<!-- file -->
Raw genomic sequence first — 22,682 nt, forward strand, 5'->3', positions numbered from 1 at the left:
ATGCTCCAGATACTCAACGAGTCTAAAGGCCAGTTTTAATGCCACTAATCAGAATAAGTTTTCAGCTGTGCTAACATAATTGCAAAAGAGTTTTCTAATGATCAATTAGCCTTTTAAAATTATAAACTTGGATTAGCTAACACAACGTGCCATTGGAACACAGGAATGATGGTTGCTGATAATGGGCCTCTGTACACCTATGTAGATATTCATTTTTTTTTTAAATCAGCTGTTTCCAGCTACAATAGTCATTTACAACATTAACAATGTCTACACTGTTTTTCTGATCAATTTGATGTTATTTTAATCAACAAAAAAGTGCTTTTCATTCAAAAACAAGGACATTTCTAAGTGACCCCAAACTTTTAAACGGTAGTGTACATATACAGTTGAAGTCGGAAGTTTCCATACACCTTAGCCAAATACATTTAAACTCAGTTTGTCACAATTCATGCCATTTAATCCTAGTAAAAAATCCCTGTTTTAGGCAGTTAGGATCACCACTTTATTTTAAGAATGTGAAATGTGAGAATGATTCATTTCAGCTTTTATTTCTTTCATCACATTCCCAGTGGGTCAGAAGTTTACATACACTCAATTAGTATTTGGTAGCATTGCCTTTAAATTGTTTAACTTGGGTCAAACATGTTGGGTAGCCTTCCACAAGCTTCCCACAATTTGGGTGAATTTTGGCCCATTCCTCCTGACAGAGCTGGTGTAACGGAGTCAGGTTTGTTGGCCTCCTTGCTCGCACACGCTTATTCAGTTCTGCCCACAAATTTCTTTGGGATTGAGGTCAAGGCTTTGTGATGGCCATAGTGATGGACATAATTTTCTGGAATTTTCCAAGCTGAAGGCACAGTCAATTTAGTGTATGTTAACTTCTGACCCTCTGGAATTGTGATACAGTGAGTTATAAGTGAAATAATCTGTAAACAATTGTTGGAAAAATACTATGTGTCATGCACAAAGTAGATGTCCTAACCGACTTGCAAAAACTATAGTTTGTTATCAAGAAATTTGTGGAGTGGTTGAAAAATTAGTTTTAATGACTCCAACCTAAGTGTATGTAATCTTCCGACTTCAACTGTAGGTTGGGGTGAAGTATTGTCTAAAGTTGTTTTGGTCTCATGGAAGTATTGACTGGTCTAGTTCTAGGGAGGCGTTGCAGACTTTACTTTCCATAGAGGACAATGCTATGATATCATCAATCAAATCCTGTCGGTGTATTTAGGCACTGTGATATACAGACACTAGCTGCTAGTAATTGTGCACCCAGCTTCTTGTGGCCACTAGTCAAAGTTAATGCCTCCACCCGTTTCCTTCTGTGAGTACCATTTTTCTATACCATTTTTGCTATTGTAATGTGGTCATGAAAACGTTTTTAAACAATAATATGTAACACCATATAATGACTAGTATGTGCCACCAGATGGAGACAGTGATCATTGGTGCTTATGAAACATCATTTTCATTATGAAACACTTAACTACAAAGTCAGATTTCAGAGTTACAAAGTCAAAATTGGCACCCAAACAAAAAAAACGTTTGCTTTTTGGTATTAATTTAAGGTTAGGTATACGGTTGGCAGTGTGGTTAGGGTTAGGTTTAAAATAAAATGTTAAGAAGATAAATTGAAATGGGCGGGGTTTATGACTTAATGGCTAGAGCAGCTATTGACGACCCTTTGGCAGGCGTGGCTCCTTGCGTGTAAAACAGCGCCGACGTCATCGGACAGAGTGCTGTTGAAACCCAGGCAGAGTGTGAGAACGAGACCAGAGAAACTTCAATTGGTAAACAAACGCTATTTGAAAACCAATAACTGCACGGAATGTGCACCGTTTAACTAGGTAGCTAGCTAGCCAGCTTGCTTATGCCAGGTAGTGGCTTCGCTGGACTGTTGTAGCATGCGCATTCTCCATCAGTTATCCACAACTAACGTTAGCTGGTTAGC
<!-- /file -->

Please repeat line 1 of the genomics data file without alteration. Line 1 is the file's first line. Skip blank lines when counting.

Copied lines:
Raw genomic sequence first — 22,682 nt, forward strand, 5'->3', positions numbered from 1 at the left: